California courts, however, have recognized an exception to this general rule; a receiver can be held personally liable for his misconduct or mismanagement of the receivership estate. Aviation Brake Sys., Ltd. v. Voorhis, 133 Cal.App.3d 230, 235, 183 Cal.Rptr. 766, 769 (1982) ("upon the receiver's final report and account, the receiver in his personal capacity may be surcharged for losses to the receivership estate based upon his misconduct or mismanagement") (citing Macmorris Sales Corp. v. Kozak, 249 Cal.App.2d 998, 58 Cal.Rptr. 92 (1967); Rochat v. Gee, 137 Cal. 497, 70 P. 478 (1902)). Relying on this exception, Kennesaw argues that CMA is not immune from personal liability for the fee award because the district court found that CMA acted in bad faith when it pursued this litigation after the remand in CMA I. We need not decide whether Kennesaw may invoke this doctrine to render CMA personally liable for the fee award, however, because even if we accepted Kennesaw's argument, it does not follow that a federal writ of execution is the proper means of enforcing the judgment. We conclude that, under California law, Kennesaw's claim that CMA is personally liable for the fee award must be presented to the state court when CMA submits its final report and account. See Voorhis, 133 Cal.App.3d at 235, 183 Cal.Rptr. at 769.
Kennesaw also relies on Garris v. Mitchell, 7 Cal.App.2d 430, 46 P.2d 225 (1935), to support its argument that the writ of execution was properly granted. Kennesaw's reliance on Garris is misplaced. In Garris, the state court appointed the California Insurance Commissioner to serve as a receiver for an insolvent insurance company. 46 P.2d at 226. The plaintiffs subsequently obtained permission from the state court to sue the Commissioner for fraud. Id. The Court of Appeal allowed the suit to proceed, holding that the Commissioner was not entitled to immunity for his own fraudulent acts. Id., at 227-28. Thus, Garris supports our conclusion that Kennesaw must present its claim against CMA to the state court in which the receivership proceeding is pending.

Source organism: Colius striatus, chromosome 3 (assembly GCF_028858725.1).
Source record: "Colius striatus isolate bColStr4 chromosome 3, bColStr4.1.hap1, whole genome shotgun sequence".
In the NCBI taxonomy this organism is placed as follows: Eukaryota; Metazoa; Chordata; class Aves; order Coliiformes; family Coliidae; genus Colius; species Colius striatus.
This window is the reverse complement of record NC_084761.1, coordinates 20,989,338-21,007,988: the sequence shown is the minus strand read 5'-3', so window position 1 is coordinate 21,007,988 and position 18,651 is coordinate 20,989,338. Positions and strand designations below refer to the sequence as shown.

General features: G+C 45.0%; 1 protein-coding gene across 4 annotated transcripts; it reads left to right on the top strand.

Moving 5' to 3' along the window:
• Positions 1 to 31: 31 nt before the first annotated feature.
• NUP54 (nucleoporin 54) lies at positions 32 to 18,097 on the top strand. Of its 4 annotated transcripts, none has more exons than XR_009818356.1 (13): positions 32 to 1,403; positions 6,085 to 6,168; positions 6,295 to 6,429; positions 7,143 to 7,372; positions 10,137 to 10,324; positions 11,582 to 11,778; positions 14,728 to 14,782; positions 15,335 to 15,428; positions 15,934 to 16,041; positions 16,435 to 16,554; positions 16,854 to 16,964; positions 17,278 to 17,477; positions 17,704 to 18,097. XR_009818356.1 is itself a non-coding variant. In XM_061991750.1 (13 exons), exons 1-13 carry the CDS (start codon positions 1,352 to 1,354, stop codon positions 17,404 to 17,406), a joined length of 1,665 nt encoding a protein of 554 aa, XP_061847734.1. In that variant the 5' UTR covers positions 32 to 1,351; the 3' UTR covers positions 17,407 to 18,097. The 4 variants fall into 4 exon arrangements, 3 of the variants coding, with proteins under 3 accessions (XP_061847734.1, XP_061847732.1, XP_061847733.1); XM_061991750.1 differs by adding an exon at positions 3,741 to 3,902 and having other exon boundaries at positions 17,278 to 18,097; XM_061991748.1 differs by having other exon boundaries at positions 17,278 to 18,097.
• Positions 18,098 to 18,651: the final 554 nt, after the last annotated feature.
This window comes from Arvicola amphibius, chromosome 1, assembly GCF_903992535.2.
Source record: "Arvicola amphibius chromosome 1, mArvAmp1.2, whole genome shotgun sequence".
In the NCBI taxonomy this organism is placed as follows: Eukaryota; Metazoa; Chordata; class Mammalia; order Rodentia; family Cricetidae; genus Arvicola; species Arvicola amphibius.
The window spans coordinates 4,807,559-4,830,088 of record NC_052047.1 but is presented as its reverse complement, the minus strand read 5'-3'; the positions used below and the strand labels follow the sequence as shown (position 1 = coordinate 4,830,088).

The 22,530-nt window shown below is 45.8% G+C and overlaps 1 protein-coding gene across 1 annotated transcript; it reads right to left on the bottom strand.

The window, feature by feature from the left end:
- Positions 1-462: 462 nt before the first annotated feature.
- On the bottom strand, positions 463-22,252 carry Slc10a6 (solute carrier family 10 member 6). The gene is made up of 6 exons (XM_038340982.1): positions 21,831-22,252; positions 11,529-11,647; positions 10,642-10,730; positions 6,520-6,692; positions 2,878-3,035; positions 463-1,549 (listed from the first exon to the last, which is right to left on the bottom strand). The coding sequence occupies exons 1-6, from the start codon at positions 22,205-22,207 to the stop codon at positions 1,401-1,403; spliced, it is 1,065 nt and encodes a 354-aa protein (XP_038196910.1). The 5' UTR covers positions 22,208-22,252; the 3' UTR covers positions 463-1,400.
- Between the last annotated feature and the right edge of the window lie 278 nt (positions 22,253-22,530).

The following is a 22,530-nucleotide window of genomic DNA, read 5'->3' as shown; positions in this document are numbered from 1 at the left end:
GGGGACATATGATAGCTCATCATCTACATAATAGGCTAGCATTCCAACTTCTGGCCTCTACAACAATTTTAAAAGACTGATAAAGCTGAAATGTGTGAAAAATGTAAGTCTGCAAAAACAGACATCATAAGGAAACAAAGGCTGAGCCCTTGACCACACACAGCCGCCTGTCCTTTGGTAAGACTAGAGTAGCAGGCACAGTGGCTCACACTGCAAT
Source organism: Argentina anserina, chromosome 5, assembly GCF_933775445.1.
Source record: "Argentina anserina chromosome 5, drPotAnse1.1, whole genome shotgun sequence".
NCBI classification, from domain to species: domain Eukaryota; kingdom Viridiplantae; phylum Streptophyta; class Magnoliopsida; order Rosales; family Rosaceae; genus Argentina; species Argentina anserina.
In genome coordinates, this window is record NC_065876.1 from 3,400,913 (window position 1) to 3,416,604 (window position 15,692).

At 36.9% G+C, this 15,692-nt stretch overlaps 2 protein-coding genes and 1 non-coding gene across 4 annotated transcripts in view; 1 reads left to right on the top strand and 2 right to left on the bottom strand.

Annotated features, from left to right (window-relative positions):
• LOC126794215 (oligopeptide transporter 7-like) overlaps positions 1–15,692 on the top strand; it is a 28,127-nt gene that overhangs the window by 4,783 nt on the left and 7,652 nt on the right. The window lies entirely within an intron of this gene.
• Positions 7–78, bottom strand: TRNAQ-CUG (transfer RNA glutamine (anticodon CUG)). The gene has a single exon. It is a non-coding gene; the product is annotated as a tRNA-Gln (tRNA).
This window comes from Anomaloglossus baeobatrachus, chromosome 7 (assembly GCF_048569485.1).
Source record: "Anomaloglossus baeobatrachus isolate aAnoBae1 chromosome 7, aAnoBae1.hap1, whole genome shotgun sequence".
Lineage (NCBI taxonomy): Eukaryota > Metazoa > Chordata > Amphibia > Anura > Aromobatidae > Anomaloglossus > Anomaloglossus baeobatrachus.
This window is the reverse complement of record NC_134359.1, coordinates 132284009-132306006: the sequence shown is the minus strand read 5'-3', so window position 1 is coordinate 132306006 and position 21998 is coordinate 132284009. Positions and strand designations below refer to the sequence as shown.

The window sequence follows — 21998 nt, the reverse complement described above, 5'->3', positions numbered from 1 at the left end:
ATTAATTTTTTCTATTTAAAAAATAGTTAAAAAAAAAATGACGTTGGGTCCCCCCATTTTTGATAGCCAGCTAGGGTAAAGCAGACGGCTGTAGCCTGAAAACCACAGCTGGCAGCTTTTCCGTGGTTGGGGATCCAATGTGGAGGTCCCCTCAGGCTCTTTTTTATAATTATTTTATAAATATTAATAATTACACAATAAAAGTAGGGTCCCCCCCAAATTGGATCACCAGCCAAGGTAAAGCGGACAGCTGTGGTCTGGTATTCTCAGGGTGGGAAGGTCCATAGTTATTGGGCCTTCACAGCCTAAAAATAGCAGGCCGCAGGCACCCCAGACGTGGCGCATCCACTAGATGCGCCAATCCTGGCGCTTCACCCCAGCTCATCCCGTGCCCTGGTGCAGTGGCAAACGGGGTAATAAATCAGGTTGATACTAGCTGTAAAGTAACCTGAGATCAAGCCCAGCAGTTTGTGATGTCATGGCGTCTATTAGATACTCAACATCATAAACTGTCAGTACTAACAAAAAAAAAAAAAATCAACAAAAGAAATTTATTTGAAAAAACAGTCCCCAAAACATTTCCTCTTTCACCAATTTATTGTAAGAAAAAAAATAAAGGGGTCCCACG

In the alternative, Kennesaw argues that California receivership law is preempted by ERISA. "To determine whether a state law is preempted we must look at whether it encroaches on the relationships regulated by ERISA." General Am. Life Ins. Co. v. Castonguay, 984 F.2d 1518, 1522 (9th Cir. 1993). For example, because "ERISA doesn't purport to regulate those relationships where a plan operates just like any other commercial entity," state law can "apply to transactions between [ERISA] plans and their creditors or their landlords or their own employees." Id.; see also Dytrt v. Mountain State Tel. Tel. Co., 921 F.2d 889, 896-97 (9th Cir. 1990) (ERISA preempts only state laws that relate to an ERISA plan; the relationship cannot be "too tenuous, remote or peripheral") (quotation omitted).
Because ERISA does not purport to regulate the means by which a creditor enforces a judgment against an ERISA plaintiff, we conclude that ERISA does not preempt the state receivership law at issue here. See Castonguay, 984 F.2d at 1522; see also Mackey v. Lanier Collection Agency Service, Inc., 486 U.S. 825, 831-32, 108 S.Ct. 2182, 2186-87, 100 L.Ed.2d 836 (1988) (ERISA does not preempt garnishment of welfare benefit plan under state's general garnishment law). Indeed, the question whether Kennesaw may enforce the judgment against CMA's assets by execution is collateral to the underlying ERISA action through which the judgment was obtained. Because California receivership law has, at most, only a tenuous relationship with the ERISA action, see Dytrt, 921 F.2d at 896-97, the state law is not preempted. See id. Accordingly, we conclude that the district court erred by denying CMA's motion to quash the writ of execution because California law requires Kennesaw to seek enforcement of the judgment in the state court that appointed CMA as receiver.